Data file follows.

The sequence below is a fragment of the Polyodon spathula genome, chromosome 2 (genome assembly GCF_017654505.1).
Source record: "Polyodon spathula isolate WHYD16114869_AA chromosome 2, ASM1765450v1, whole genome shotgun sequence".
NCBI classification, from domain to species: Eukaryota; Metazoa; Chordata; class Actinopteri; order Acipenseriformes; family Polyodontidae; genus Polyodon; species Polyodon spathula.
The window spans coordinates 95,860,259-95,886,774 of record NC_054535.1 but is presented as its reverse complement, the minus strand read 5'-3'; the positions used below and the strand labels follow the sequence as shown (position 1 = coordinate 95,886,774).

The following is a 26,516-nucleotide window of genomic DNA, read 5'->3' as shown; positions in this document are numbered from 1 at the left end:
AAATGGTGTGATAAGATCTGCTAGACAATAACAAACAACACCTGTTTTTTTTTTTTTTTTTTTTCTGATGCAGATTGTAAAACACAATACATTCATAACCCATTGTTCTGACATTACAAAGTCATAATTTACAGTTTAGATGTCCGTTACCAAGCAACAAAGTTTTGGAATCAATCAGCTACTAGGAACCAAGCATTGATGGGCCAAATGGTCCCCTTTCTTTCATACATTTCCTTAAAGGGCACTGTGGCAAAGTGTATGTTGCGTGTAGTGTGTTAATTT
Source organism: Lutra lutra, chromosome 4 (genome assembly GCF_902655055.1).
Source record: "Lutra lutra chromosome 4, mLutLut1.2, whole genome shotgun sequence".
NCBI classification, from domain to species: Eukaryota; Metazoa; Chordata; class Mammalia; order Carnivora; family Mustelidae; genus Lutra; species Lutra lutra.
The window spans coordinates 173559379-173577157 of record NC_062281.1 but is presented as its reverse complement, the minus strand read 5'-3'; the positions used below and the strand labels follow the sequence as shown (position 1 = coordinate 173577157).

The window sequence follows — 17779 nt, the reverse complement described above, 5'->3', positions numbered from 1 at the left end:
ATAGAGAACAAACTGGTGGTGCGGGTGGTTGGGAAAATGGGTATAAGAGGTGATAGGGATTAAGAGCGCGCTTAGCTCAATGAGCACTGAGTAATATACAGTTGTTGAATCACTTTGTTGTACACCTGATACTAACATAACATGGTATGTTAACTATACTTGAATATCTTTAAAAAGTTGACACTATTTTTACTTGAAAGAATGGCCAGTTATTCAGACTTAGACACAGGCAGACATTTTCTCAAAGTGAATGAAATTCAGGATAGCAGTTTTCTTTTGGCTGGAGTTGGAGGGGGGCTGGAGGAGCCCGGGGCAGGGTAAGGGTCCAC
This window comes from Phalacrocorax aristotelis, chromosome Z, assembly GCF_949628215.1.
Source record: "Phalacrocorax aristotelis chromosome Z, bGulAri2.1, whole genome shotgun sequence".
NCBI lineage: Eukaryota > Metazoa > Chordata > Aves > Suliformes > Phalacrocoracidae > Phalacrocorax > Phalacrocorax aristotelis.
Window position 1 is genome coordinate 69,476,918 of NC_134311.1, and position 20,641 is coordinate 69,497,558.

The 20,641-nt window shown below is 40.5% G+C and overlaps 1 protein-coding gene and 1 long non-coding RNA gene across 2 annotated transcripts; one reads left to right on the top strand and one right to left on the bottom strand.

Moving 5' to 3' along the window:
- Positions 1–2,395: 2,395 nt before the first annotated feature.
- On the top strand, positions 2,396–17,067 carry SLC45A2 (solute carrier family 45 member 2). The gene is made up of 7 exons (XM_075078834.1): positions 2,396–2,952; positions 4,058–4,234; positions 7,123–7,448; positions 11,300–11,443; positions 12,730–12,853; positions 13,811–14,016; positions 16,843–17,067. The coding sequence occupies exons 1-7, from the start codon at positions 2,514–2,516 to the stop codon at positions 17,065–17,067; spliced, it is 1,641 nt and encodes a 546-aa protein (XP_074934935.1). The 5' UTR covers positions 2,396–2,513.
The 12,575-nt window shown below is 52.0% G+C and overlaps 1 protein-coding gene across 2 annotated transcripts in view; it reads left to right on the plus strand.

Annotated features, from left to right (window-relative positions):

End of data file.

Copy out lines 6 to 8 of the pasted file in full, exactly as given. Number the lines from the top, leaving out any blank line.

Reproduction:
AAATGGTGTGATAAGATCTGCTAGACAATAACAAACAACACCTGTTTTTTTTTTTTTTTTTTTTCTGATGCAGATTGTAAAACACAATACATTCATAACCCATTGTTCTGACATTACAAAGTCATAATTTACAGTTTAGATGTCCGTTACCAAGCAACAAAGTTTTGGAATCAATCAGCTACTAGGAACCAAGCATTGATGGGCCAAATGGTCCCCTTTCTTTCATACATTTCCTTAAAGGGCACTGTGGCAAAGTGTATGTTGCGTGTAGTGTGTTAATTT
Source organism: Lutra lutra, chromosome 4 (genome assembly GCF_902655055.1).
Source record: "Lutra lutra chromosome 4, mLutLut1.2, whole genome shotgun sequence".